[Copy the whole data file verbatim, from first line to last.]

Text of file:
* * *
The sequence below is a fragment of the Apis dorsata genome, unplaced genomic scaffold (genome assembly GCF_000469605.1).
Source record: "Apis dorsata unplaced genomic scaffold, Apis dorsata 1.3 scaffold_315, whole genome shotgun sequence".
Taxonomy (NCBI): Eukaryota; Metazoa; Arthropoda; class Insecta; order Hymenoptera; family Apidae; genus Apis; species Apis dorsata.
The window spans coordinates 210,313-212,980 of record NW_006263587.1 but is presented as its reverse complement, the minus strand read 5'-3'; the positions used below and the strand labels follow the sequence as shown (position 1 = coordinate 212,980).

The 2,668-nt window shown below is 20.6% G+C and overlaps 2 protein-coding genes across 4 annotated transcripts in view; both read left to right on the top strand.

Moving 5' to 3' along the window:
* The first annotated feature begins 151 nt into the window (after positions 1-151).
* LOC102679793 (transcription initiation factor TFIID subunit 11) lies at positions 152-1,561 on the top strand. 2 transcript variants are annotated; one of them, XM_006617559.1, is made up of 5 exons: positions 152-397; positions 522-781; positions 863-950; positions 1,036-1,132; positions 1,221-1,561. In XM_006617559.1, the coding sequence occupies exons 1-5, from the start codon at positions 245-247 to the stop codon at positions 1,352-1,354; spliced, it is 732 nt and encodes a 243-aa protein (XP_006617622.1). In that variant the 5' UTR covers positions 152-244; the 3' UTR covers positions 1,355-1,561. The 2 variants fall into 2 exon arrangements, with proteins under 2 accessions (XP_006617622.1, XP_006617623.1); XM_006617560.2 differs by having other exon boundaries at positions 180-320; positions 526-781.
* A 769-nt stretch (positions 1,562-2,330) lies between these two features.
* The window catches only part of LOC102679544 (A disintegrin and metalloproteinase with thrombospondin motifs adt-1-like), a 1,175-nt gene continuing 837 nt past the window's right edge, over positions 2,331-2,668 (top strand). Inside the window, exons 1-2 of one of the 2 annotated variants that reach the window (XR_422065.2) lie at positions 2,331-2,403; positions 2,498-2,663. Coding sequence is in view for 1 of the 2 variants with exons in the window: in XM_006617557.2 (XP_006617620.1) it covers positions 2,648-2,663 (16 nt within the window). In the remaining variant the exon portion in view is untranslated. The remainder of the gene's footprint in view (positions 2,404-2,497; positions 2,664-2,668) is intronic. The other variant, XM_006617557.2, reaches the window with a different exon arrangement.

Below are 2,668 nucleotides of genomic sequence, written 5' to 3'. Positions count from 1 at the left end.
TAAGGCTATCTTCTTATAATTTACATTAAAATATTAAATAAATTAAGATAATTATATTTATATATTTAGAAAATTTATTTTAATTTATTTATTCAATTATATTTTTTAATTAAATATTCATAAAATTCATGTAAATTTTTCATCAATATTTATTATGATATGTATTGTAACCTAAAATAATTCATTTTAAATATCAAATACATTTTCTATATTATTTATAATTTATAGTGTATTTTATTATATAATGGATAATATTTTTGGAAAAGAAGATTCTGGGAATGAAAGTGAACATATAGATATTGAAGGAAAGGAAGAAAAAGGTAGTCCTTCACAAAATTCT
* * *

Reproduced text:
The sequence below is a fragment of the Apis dorsata genome, unplaced genomic scaffold (genome assembly GCF_000469605.1).
Source record: "Apis dorsata unplaced genomic scaffold, Apis dorsata 1.3 scaffold_315, whole genome shotgun sequence".
Taxonomy (NCBI): Eukaryota; Metazoa; Arthropoda; class Insecta; order Hymenoptera; family Apidae; genus Apis; species Apis dorsata.
The window spans coordinates 210,313-212,980 of record NW_006263587.1 but is presented as its reverse complement, the minus strand read 5'-3'; the positions used below and the strand labels follow the sequence as shown (position 1 = coordinate 212,980).

The 2,668-nt window shown below is 20.6% G+C and overlaps 2 protein-coding genes across 4 annotated transcripts in view; both read left to right on the top strand.

Moving 5' to 3' along the window:
* The first annotated feature begins 151 nt into the window (after positions 1-151).
* LOC102679793 (transcription initiation factor TFIID subunit 11) lies at positions 152-1,561 on the top strand. 2 transcript variants are annotated; one of them, XM_006617559.1, is made up of 5 exons: positions 152-397; positions 522-781; positions 863-950; positions 1,036-1,132; positions 1,221-1,561. In XM_006617559.1, the coding sequence occupies exons 1-5, from the start codon at positions 245-247 to the stop codon at positions 1,352-1,354; spliced, it is 732 nt and encodes a 243-aa protein (XP_006617622.1). In that variant the 5' UTR covers positions 152-244; the 3' UTR covers positions 1,355-1,561. The 2 variants fall into 2 exon arrangements, with proteins under 2 accessions (XP_006617622.1, XP_006617623.1); XM_006617560.2 differs by having other exon boundaries at positions 180-320; positions 526-781.
* A 769-nt stretch (positions 1,562-2,330) lies between these two features.
* The window catches only part of LOC102679544 (A disintegrin and metalloproteinase with thrombospondin motifs adt-1-like), a 1,175-nt gene continuing 837 nt past the window's right edge, over positions 2,331-2,668 (top strand). Inside the window, exons 1-2 of one of the 2 annotated variants that reach the window (XR_422065.2) lie at positions 2,331-2,403; positions 2,498-2,663. Coding sequence is in view for 1 of the 2 variants with exons in the window: in XM_006617557.2 (XP_006617620.1) it covers positions 2,648-2,663 (16 nt within the window). In the remaining variant the exon portion in view is untranslated. The remainder of the gene's footprint in view (positions 2,404-2,497; positions 2,664-2,668) is intronic. The other variant, XM_006617557.2, reaches the window with a different exon arrangement.

Below are 2,668 nucleotides of genomic sequence, written 5' to 3'. Positions count from 1 at the left end.
TAAGGCTATCTTCTTATAATTTACATTAAAATATTAAATAAATTAAGATAATTATATTTATATATTTAGAAAATTTATTTTAATTTATTTATTCAATTATATTTTTTAATTAAATATTCATAAAATTCATGTAAATTTTTCATCAATATTTATTATGATATGTATTGTAACCTAAAATAATTCATTTTAAATATCAAATACATTTTCTATATTATTTATAATTTATAGTGTATTTTATTATATAATGGATAATATTTTTGGAAAAGAAGATTCTGGGAATGAAAGTGAACATATAGATATTGAAGGAAAGGAAGAAAAAGGTAGTCCTTCACAAAATTCT